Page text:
Web Development with sandboxing

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Reece.McCaskill
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Web Development with sandboxing

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Post by Reece.McCaskill »

This topic is not anything out of the ordinary... Today, there’s web development languages, such as PHP and ASPX which delivers web features, such as forums or Remote Desktop by using live code to access or manipulate code to deliver the services. Most of the time, this contend is “sandboxed” meaning the web browser prevents the code from opening files or folders locally on your own drive, without your permission. However, if there were malicious code to upload a file or folder targeted at a specific person or company, this could become a large issue.

Web browsers like chrome usually warn you of malicious code, but how can they warn you if they don’t know that file uploads could be malicious? How does the browser determine if you decided to upload a file, or if the code was injected to upload in the background without you knowing?

One work around is Chrome telling you the upload progress in the bottom left corner when a file is being uploaded, however on sites such as YouTube, this information is not present as the progress bar is on-screen. So, the question - if YouTube can make the upload message disappear from the bottom left corner when uploading files, what other sites can do this and how to we prevent this type of malicious code from uploading the contents of our drive?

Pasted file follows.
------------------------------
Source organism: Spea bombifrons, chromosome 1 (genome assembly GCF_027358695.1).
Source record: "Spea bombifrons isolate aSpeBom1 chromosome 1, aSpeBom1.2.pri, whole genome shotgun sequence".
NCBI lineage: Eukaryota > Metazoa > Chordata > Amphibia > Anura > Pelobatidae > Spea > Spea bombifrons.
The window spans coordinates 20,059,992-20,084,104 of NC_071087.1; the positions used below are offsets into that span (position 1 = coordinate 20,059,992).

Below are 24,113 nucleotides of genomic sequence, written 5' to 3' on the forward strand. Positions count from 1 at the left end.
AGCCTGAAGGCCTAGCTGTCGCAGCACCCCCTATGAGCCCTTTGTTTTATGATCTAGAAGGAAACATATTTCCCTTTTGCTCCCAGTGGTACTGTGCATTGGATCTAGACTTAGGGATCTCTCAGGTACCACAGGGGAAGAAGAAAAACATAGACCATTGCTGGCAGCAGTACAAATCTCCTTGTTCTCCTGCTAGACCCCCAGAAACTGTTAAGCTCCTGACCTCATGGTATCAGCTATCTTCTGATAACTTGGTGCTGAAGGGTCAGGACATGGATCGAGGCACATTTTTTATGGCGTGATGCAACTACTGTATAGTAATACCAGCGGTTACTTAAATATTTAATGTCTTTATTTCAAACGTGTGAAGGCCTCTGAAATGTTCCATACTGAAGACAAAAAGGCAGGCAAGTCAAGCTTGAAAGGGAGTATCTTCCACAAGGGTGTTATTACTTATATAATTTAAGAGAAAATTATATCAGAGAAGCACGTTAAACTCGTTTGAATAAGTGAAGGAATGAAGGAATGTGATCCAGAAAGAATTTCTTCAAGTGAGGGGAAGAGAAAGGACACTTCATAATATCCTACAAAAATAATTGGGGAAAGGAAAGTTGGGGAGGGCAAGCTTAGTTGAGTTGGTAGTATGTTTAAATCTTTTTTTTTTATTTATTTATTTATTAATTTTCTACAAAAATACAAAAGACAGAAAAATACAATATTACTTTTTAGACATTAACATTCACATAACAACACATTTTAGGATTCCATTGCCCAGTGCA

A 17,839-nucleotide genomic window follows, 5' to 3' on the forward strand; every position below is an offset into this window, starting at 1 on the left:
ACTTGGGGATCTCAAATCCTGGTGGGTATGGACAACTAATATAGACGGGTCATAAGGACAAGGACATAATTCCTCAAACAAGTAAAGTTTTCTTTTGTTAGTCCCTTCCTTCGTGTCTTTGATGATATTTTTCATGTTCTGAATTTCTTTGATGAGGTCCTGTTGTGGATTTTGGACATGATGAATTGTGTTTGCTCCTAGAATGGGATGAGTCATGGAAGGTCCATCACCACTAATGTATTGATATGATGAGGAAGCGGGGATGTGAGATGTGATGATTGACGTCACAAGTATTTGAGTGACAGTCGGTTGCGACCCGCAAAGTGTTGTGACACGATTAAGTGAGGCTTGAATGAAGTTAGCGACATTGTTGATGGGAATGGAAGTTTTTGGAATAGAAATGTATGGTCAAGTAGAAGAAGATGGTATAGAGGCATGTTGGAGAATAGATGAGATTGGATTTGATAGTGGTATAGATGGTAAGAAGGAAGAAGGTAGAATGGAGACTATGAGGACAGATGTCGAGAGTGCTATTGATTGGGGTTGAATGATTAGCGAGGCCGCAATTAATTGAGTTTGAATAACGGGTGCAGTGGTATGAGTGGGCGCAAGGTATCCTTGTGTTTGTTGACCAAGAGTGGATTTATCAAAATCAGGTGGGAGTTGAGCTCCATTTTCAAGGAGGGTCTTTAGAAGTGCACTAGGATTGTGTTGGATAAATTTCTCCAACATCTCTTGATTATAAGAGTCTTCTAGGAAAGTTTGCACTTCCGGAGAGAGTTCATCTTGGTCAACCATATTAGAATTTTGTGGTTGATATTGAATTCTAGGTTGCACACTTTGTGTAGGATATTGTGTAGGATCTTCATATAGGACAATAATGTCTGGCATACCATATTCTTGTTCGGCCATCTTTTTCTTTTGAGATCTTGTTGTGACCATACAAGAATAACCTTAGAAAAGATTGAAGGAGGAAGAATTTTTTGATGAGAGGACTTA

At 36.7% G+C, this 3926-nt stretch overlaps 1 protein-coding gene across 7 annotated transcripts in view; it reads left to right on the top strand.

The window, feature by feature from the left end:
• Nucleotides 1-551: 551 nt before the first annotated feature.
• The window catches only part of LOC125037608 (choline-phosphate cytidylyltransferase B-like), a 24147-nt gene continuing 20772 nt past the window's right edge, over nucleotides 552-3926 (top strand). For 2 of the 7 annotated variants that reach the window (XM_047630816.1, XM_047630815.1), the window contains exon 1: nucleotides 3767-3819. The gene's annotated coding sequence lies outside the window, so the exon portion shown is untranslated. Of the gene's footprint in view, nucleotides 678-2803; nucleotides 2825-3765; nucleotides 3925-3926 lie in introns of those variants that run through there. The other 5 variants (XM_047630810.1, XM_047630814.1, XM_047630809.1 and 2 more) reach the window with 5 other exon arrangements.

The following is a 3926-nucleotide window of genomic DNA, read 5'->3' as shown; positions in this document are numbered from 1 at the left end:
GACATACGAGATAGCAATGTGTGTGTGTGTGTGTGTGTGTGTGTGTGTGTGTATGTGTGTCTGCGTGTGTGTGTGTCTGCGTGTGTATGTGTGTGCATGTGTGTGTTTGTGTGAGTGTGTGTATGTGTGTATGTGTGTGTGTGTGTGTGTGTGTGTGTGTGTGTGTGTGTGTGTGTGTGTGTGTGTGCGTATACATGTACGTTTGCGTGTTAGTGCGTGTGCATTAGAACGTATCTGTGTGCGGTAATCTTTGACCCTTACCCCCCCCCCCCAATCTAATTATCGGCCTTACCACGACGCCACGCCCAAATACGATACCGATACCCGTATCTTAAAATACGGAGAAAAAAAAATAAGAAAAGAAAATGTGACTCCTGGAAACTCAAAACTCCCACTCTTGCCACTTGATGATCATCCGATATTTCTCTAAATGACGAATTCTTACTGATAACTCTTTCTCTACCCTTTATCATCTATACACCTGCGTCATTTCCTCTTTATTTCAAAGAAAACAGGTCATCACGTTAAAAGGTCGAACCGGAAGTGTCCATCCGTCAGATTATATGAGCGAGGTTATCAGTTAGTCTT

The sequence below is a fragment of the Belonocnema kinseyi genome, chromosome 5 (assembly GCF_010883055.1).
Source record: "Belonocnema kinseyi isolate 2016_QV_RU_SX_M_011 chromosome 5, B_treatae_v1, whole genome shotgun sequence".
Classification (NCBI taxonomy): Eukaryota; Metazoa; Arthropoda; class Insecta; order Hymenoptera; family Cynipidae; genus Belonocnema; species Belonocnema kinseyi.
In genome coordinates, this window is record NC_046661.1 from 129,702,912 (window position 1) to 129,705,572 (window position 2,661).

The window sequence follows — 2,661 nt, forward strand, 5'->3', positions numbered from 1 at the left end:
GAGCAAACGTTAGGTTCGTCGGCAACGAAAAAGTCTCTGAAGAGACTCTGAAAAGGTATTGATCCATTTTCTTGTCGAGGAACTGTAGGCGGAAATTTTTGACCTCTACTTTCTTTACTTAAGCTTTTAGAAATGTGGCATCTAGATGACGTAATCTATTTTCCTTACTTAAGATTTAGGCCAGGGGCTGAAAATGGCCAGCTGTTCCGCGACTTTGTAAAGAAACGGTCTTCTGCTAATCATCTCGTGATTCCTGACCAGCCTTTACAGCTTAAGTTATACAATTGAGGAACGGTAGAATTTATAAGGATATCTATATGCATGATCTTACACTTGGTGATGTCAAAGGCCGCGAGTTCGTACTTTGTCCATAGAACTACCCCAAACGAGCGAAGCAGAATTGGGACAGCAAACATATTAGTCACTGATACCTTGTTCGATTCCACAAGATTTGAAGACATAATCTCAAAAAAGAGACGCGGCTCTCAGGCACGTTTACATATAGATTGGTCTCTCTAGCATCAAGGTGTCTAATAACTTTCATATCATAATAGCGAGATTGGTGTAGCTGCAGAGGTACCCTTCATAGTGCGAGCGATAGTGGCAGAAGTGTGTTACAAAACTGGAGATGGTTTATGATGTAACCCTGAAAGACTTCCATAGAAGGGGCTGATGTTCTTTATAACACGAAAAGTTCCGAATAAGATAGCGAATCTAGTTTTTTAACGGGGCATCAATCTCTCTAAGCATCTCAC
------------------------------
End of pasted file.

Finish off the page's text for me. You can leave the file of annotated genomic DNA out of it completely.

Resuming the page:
First off, the attacker needs to know (and be certain) that a file exists in the path specified in the malicious code and on the contents of your drive. Secondly, they’d need to bypass the “select a file” pop up window (which is possible!)
Finally, they need to keep the user on the infected page, maybe display a video to the target?

In conclusion, the actual question is - are web browsers secure enough to defend against these attacks?
by James » Sun Oct 06, 2019 1:12 am
And the answer is... no :P

It's pretty good for guarding against relatively amateur attacks, unless the user is impaired enough to do dumb shi.. take mushrooms, that would compromise them readily. So the average user who is not doing fu.. dging stupid cra... bs is protected against low level crimes, but important or valuable targets are not fully shielded. If the pro's want to get you, they'll get you, unless you're insanely careful, but even then you'll probably mess up, so they'll just get you lol.

In any case now that everyone is paying for Alexa and her ilk to grace every space in their lives, we're all buggered anyway. I thought 1984 was a commonly read novel? That spying bi... scuit, is constantly eavesdropping -and it is constant, hence she can hear her name. Oh but wait I hear... the companies promised they wouldn't... they wouldn't... do what they did last time, and the time before, and the time before lol. Lets just trust the cu... ckoos, because ooooh look it talks and it's shiny lmap.

That could be another good topic in itself, along with the voice analysis patent filed for automatic dispatching of police to locations where digital assistants detect aggressive or frightened voices.
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